He asks why there is no plan to build a new school in the Unitec block, and notes: “Building new schools and acquiring land is not a cheap process and they are under immense pressure to manage what they have.”
Mr Drumm says the expectations of parents who send their children to MAGS are the same as those who might choose a school with just a few hundred students.
“Auckland schools are just a function of the Auckland infrastructure issues: we are no different to transport, housing and so on. This is the nature of Auckland. We can argue about Government policy and that they should have built another school at Unitec or Alexandra Park, but it is what it is for us.
“Really, the measure of whether a school is too big or not is when a young person goes home and around the dinner table is telling mum and dad, ‘Gosh, this is my teacher and they said this to me, and my sports coach or performing-arts teacher said this’.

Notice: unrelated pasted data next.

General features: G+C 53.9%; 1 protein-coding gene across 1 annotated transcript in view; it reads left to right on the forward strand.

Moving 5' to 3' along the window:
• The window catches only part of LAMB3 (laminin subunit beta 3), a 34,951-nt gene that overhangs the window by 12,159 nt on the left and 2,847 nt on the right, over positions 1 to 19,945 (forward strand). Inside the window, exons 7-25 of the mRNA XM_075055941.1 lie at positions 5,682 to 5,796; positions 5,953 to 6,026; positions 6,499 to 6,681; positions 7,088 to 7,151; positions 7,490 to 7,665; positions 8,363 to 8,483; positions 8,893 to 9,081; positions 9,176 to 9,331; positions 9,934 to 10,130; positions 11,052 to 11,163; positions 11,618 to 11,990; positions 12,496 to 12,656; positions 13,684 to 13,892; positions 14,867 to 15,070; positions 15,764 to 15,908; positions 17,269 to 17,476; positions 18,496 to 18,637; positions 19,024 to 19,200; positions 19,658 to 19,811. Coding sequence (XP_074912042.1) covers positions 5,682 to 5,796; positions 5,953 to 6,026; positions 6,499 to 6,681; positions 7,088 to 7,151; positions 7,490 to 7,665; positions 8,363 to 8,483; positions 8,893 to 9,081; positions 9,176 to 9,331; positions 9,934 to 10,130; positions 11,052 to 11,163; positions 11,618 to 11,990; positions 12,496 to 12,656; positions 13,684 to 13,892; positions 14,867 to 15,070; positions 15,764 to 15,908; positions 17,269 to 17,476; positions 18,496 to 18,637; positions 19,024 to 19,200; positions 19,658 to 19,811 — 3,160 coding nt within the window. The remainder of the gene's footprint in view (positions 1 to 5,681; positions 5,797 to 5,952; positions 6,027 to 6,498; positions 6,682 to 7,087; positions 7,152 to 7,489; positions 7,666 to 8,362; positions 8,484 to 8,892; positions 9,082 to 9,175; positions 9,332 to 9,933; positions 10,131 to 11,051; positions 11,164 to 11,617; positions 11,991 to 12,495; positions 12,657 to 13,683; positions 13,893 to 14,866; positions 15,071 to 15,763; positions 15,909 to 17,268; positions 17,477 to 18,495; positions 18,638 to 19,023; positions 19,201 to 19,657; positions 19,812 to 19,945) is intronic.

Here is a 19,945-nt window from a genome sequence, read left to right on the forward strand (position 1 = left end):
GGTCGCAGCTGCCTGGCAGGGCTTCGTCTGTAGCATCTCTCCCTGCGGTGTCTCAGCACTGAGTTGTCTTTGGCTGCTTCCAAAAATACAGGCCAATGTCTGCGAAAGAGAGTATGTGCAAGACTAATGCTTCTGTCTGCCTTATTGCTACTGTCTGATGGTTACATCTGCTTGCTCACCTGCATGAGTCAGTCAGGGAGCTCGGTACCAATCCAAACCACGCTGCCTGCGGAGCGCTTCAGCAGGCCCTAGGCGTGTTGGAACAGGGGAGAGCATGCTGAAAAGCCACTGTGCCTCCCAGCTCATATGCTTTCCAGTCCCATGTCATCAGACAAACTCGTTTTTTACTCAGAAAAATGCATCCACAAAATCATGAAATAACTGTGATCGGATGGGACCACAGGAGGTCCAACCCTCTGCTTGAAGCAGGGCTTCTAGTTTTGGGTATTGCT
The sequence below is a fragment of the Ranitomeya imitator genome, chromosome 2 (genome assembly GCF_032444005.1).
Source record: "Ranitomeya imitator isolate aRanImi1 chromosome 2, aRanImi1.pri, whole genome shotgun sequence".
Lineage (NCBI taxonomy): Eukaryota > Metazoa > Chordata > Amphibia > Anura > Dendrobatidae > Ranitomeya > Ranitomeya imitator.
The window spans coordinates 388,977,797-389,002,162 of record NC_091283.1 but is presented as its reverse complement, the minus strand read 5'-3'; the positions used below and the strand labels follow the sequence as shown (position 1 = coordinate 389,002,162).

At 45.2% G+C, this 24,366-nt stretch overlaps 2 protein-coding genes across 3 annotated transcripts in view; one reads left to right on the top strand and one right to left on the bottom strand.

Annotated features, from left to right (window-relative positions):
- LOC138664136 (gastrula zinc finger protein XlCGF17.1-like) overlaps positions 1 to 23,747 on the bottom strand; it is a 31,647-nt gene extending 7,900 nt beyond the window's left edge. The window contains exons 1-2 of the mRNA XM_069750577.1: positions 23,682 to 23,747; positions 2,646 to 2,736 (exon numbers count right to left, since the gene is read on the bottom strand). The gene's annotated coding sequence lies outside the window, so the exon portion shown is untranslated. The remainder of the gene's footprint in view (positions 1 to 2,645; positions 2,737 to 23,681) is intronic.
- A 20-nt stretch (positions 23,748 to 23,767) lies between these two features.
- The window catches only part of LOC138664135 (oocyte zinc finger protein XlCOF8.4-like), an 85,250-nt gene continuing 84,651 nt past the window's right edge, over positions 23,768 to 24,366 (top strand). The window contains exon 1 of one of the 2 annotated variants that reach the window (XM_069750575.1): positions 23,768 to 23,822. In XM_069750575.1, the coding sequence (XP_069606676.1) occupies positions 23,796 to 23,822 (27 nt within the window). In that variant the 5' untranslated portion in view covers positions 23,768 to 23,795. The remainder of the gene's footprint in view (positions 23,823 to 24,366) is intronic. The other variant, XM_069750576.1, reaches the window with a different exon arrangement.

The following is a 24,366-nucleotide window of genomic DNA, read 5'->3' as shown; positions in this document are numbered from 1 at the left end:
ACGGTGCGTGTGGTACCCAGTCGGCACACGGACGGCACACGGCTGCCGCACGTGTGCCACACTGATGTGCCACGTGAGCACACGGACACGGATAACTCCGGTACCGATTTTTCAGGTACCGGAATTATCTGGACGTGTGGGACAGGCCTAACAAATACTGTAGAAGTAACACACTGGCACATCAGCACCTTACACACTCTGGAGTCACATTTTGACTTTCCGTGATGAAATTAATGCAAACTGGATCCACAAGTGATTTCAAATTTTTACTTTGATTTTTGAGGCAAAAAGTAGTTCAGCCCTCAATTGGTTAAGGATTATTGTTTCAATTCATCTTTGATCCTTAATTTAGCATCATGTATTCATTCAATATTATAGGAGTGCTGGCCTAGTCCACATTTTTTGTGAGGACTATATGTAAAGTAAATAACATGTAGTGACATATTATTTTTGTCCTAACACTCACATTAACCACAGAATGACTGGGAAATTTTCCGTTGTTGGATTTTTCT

“It is that personalised experience, and whether it is 1000, 2000 or 5000 doesn’t matter. Can you provide a personalised experience where young people realise their potential over that five-year period? To do that, we have to have strong communication and engage the community. If we’re not doing that, we’re not doing our job.”
While MAGS may have no out-of-zoners in five years – except for 100 or so boarders and those studying in the agricultural science areas – the headmaster believes it is short-sighted for anyone, including ministry executives, to tell schools they should not accept so many students from “outside”.